Thomas William Phelps (1902–1992) spent over 40 years in the investing world working as a private investor, columnist, analyst, and financial advisor. His illustrious investing career began just before the stock market crash in 1929 and lasted into the 1970s. In 1927, he began his career with The Wall Street Journal where he was a reporter, news editor, and chief. Beginning in 1936, he edited Barron’s National Financial Weekly. From 1949 to 1960, he served as an assistant to the chairman and manager of the economics department at Socony Mobil Oil. Following this venture, he was a partner in the investment firm of Scudder, Stevens & Clark until his retirement in 1970.
100 to 1 in the Stock Market - Review
Of all the books on investing that I’ve read over the years, 100 to 1 in the Stock Market: A Distinguished Security Analyst Tells How to Make More of Your Investment Opportunities one was at once, the most pleasurable and most challenging to my own beliefs. Mr. Phelps spent over 40 years in and around Wall Street and the world of investing. His activities included being a private investor, columnist, analyst, author and financial advisor. His career spanned from just before the Crash of 1929 to the 70's.
In spite of the the rather glamorous title, 100 to 1 in the Stock Market: A Distinguished Security Analyst Tells How to Make More of Your Investment Opportunities is actually about Buy and Hold investing. Yes, it is true that you could have made a million dollars by buying any of about 350 stocks he mentions if you had invested $10,000 and just sat back and watched it grow over time! Doesn’t sound that exciting, does it? However, I hope you didn’t miss the point that he mentions AT LEAST 350 opportunities to have done this! Most of the companies’ names will be quite familiar to most readers.
With the histories of many of these companies available, Mr. Phelps goes back in time to examine what it was about these companies that made their potential as great as it was. How can one begin to see what it takes for a company to do well? Well enough to drive its stock from $1.00 to $100.00 over a period of time? This is the heart of Mr. Phelps’ book. He comes up with common characteristics that show up in many of the stocks he uses as examples.
Now, what about his strategy of stock ownership? He says that the best way to preserve the wealth you accumulate from investing is to NOT SELL your stocks! Uncle Sam always wants a piece of the pie when you decide to cut it! Mr. Phelps says that no matter how long it takes, it’s better to pass on stocks to your heirs than it is to sell them too soon!!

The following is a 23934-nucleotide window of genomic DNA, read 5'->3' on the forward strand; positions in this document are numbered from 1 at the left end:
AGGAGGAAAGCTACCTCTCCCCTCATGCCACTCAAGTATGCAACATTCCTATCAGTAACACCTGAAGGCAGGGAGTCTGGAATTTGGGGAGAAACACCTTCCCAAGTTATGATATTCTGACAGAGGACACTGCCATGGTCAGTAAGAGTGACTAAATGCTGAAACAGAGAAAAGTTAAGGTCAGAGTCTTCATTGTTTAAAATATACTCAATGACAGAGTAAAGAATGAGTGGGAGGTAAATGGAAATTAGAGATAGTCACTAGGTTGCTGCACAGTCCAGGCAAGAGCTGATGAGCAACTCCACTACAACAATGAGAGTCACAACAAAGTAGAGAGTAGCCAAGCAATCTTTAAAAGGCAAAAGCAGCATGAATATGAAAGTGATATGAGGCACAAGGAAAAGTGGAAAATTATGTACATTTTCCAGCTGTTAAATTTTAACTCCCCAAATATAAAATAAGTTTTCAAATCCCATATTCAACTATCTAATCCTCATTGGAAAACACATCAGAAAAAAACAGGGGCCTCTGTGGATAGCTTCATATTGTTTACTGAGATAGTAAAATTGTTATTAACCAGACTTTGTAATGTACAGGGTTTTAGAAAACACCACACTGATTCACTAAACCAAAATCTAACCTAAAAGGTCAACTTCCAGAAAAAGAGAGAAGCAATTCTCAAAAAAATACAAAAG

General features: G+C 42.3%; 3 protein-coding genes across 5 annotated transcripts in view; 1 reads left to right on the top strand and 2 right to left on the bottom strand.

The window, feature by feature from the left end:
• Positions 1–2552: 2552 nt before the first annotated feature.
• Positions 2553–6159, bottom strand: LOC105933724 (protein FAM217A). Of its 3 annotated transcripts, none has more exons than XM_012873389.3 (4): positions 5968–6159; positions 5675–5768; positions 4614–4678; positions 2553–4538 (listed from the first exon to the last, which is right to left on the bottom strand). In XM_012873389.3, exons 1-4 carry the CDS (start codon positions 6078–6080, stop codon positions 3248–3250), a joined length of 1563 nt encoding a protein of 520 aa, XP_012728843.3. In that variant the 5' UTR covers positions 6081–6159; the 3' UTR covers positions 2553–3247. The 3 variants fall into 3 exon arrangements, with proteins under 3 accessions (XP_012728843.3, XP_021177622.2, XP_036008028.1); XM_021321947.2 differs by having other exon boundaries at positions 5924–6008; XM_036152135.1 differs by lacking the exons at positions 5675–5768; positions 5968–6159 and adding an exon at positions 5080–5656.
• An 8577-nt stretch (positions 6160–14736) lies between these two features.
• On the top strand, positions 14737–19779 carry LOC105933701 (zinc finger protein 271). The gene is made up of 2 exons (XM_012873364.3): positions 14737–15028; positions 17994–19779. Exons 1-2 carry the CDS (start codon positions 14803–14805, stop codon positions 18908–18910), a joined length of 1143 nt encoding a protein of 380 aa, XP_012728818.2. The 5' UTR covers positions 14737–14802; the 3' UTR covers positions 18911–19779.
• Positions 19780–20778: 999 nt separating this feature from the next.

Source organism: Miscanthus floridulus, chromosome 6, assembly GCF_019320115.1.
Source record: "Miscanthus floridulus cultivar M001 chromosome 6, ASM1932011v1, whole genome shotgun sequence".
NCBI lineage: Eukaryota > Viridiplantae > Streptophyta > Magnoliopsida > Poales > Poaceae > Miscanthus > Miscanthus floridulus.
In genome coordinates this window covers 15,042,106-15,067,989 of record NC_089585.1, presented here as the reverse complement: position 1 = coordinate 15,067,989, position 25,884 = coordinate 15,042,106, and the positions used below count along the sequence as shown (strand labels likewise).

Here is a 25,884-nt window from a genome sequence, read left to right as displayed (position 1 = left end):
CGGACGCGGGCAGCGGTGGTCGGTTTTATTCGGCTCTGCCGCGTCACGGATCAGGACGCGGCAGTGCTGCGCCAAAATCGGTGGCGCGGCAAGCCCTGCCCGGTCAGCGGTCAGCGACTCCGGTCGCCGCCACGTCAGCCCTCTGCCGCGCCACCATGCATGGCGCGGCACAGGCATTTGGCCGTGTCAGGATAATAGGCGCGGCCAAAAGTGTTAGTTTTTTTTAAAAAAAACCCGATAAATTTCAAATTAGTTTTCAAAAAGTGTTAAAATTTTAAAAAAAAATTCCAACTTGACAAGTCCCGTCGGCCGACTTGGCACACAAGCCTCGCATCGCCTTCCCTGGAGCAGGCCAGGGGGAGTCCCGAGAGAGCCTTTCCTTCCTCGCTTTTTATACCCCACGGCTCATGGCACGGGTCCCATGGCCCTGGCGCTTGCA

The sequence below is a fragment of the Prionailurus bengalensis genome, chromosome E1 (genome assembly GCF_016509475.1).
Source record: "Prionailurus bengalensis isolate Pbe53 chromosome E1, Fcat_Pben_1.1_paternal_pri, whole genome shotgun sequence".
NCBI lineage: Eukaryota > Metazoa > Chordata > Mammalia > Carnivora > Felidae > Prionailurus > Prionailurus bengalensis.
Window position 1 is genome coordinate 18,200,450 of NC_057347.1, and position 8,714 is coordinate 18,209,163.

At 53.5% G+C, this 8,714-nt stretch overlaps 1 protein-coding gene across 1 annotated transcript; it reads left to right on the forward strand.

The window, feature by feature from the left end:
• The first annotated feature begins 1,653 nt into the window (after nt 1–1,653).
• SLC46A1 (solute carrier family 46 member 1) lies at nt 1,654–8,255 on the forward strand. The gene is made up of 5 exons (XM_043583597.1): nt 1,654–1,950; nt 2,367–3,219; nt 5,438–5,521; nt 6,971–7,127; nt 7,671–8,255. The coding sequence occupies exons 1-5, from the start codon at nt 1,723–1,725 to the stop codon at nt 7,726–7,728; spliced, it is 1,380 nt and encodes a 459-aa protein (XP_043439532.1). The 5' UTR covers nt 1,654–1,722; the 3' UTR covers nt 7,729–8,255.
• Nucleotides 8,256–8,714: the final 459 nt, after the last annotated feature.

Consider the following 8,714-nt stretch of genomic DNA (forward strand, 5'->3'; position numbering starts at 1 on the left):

“The reason,” he says, “that more people don’t make 10,000% on their money is that they don’t set their goals high enough!” He says that to sell a stock sooner than that is an admission that you have failed at this goal and haven’t done your homework properly! Move over Mr. Lynch! Who wants a Ten Bagger when we can shoot for a 100 Bagger!
Certainly in these times of trading stocks as frequently as heartbeats, his style seems almost radical. After all, who interviews the guy that just buys stocks? CNBC will just ignore you!
Mr. Phelps shows in one example, an investor could have seen the possibilities of a 10,000% return several times during a 40 year span! This same stock returned $100 for every $1 invested if held for 40 years, 36 years, 28 years, 20 years and also just 12 years! In other words, the stock price bounced around alot over the 40 year period. This offered the investor who was shrewd enough to have perceived the possibilities several chances to have caught that 10,000% ride! The company story just got stronger with each price cycle.
We work hard to find stocks that will give superior returns over time. We are willing to risk our money based upon our perception of the company’s future. Mr. Phelps develops very good selection skills. These same skills will benefit all long term investors.
– 100 Baggers Are Real Possibilities!, By T. Veale